Are Athletes the Biggest Addicts Out There?
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Are Athletes the Biggest Addicts Out There?


The last three weeks have generated plenty of drug-related headlines involving some of the most recognizable athletes in sports, both past and present. True, it may not shock anyone that athletes do drugs. Still, there sure are a lot of athlete addicts out there making headlines of late.

But are they addicts?

Well, that’s what their detractors say. While ESPN host Skip Bayless hasn’t exactly gained a reputation for mincing words, he’s raised more than a couple eyebrows after calling Cleveland Browns quarterback Johnny Manziel an “alcoholic” because the NFL star allegedly threw a wild house party that caused him to miss a team appointment. After saying, “It’s time for Johnny to get some help…he continues to lie to himself,” his co-host Stephen A. Smith gave Bayless the opportunity to retract his statement. Instead, Bayless doubled-down by calling Manziel an alcoholic and adding, “I think he can’t handle his liquor.”

While Manziel’s actions may have been irresponsible, it’s a little unfair to accuse a 22-year-old multi-millionaire of alcoholism because he threw a party that was no different from your average frat house affair. Although Manziel denied that he threw a party at his house and insisted he was out with his friends, he accepted the fine imposed on him by Browns officials and apologized to his team.

“It’s about actions,” he said. “It’s about being accountable and doing what I’m going to say [I’ll do] instead of looking like a jackass…it was a mistake…I brought this on myself.”

UFC champion Jon Jones, meanwhile, checked into rehab earlier this month after testing positive for benzoylecgonine, the main metabolite in cocaine. Although he reportedly passed a follow-up test later that month, Jones still got his ass into treatment once word of his original failed test broke; he later apologized for the whole drug thing to his fans.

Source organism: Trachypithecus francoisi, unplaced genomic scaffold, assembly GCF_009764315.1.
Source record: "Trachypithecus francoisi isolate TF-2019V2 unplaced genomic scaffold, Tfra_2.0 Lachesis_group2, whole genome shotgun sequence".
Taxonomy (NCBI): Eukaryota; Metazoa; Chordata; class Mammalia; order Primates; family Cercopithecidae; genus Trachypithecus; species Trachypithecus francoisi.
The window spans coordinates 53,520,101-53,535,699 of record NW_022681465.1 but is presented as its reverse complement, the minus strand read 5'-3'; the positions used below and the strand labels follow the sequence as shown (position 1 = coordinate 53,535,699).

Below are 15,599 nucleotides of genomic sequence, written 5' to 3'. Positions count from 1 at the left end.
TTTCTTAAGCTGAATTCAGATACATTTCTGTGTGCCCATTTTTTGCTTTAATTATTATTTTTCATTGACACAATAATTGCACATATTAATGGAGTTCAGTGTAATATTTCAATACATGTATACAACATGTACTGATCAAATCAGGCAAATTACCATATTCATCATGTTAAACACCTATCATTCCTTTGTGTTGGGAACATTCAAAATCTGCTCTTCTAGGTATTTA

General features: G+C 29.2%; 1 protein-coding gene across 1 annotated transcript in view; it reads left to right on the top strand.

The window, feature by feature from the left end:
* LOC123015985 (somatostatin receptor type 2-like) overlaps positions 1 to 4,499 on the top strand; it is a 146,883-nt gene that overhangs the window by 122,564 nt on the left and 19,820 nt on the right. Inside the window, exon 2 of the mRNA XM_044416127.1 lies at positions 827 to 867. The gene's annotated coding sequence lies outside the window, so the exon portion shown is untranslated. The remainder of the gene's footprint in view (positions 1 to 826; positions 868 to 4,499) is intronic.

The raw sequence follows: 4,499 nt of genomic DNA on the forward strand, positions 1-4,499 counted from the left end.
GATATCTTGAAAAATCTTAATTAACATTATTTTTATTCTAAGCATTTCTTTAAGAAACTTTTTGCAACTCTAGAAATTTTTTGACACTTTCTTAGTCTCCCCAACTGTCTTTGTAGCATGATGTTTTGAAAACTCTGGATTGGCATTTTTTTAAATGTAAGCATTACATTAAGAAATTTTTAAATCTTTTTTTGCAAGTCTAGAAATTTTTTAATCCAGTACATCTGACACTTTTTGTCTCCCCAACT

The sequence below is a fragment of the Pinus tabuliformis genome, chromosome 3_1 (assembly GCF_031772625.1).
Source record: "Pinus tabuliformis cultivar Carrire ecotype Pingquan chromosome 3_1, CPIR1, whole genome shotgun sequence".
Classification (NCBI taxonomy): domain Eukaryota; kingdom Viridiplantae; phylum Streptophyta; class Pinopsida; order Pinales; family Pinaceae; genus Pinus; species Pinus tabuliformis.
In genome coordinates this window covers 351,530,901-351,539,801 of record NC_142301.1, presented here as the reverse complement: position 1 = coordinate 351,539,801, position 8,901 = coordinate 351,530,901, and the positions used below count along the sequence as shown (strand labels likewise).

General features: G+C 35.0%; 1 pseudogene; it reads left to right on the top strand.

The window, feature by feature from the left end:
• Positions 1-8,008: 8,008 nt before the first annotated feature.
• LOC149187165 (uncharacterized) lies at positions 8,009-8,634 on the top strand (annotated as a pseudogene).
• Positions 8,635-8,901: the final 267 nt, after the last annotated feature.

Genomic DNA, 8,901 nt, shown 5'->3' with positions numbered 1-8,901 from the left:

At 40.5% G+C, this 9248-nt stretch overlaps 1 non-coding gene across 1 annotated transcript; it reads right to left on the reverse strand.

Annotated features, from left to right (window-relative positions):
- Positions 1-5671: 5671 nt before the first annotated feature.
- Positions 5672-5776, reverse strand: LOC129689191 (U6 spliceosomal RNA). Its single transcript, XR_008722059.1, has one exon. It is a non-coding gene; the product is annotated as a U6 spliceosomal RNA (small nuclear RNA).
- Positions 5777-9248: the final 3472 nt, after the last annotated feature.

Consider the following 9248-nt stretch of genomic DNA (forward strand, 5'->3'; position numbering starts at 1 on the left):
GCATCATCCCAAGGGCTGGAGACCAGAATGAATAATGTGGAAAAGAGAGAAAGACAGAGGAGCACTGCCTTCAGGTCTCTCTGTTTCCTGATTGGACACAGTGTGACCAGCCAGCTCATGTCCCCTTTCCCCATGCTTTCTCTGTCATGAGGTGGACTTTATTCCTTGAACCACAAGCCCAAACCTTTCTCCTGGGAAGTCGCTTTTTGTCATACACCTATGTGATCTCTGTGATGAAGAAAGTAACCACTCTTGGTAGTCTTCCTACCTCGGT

Though he’s certainly not the first, Jones seems to have gone the rehab route in an effort to do some damage control. Even his mom admitted that his stay at a New Mexico drug treatment center lasted all of one night, which means that his mea cupla rehab trip was either a publicity stunt or that he’s only the person on the planet to fully kick a drug habit in 24 hours. UFC President Dana White has remained mum on the whole debacle, stating, “When the whole story comes out, people will understand.” If you say so, Dana.

There are, of course, more sobering drug-related sports stories out there—like the one about NBA star Roy Tarpley, who recently passed away at the age of 50 after a career that was cut short by drug addiction.

While it’s unclear if Tarpley’s death was drug-related, he struggled with substance abuse problems throughout his career. The one-time can’t miss prospect was kicked out of the NBA for cocaine abuse in 1991 and reinstated with a $20 million contract to play for the Dallas Mavericks in 1994. He was permanently banned in December 1995 for reportedly violating the terms of a court-imposed personal aftercare program.

Tarpley later sued the NBA in 2007, claiming that his was firing was discriminatory due to his disability as a recovering addict and alcoholic. The suit was eventually settled for an undisclosed amount in 2009, but I think we have to call it a hollow victory considering the current circumstances.

Photo courtesy of Erik Daniel Drost (Flickr) [CC BY 2.0 (], via Wikimedia Commons (resized and cropped)

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About Author

McCarton Ackerman is a writer and editor living in New York City. His work has been featured in Time Out New York, The Advocate, and The Daily Mail. He can also been seen performing stand-up comedy at bars and clubs around the city.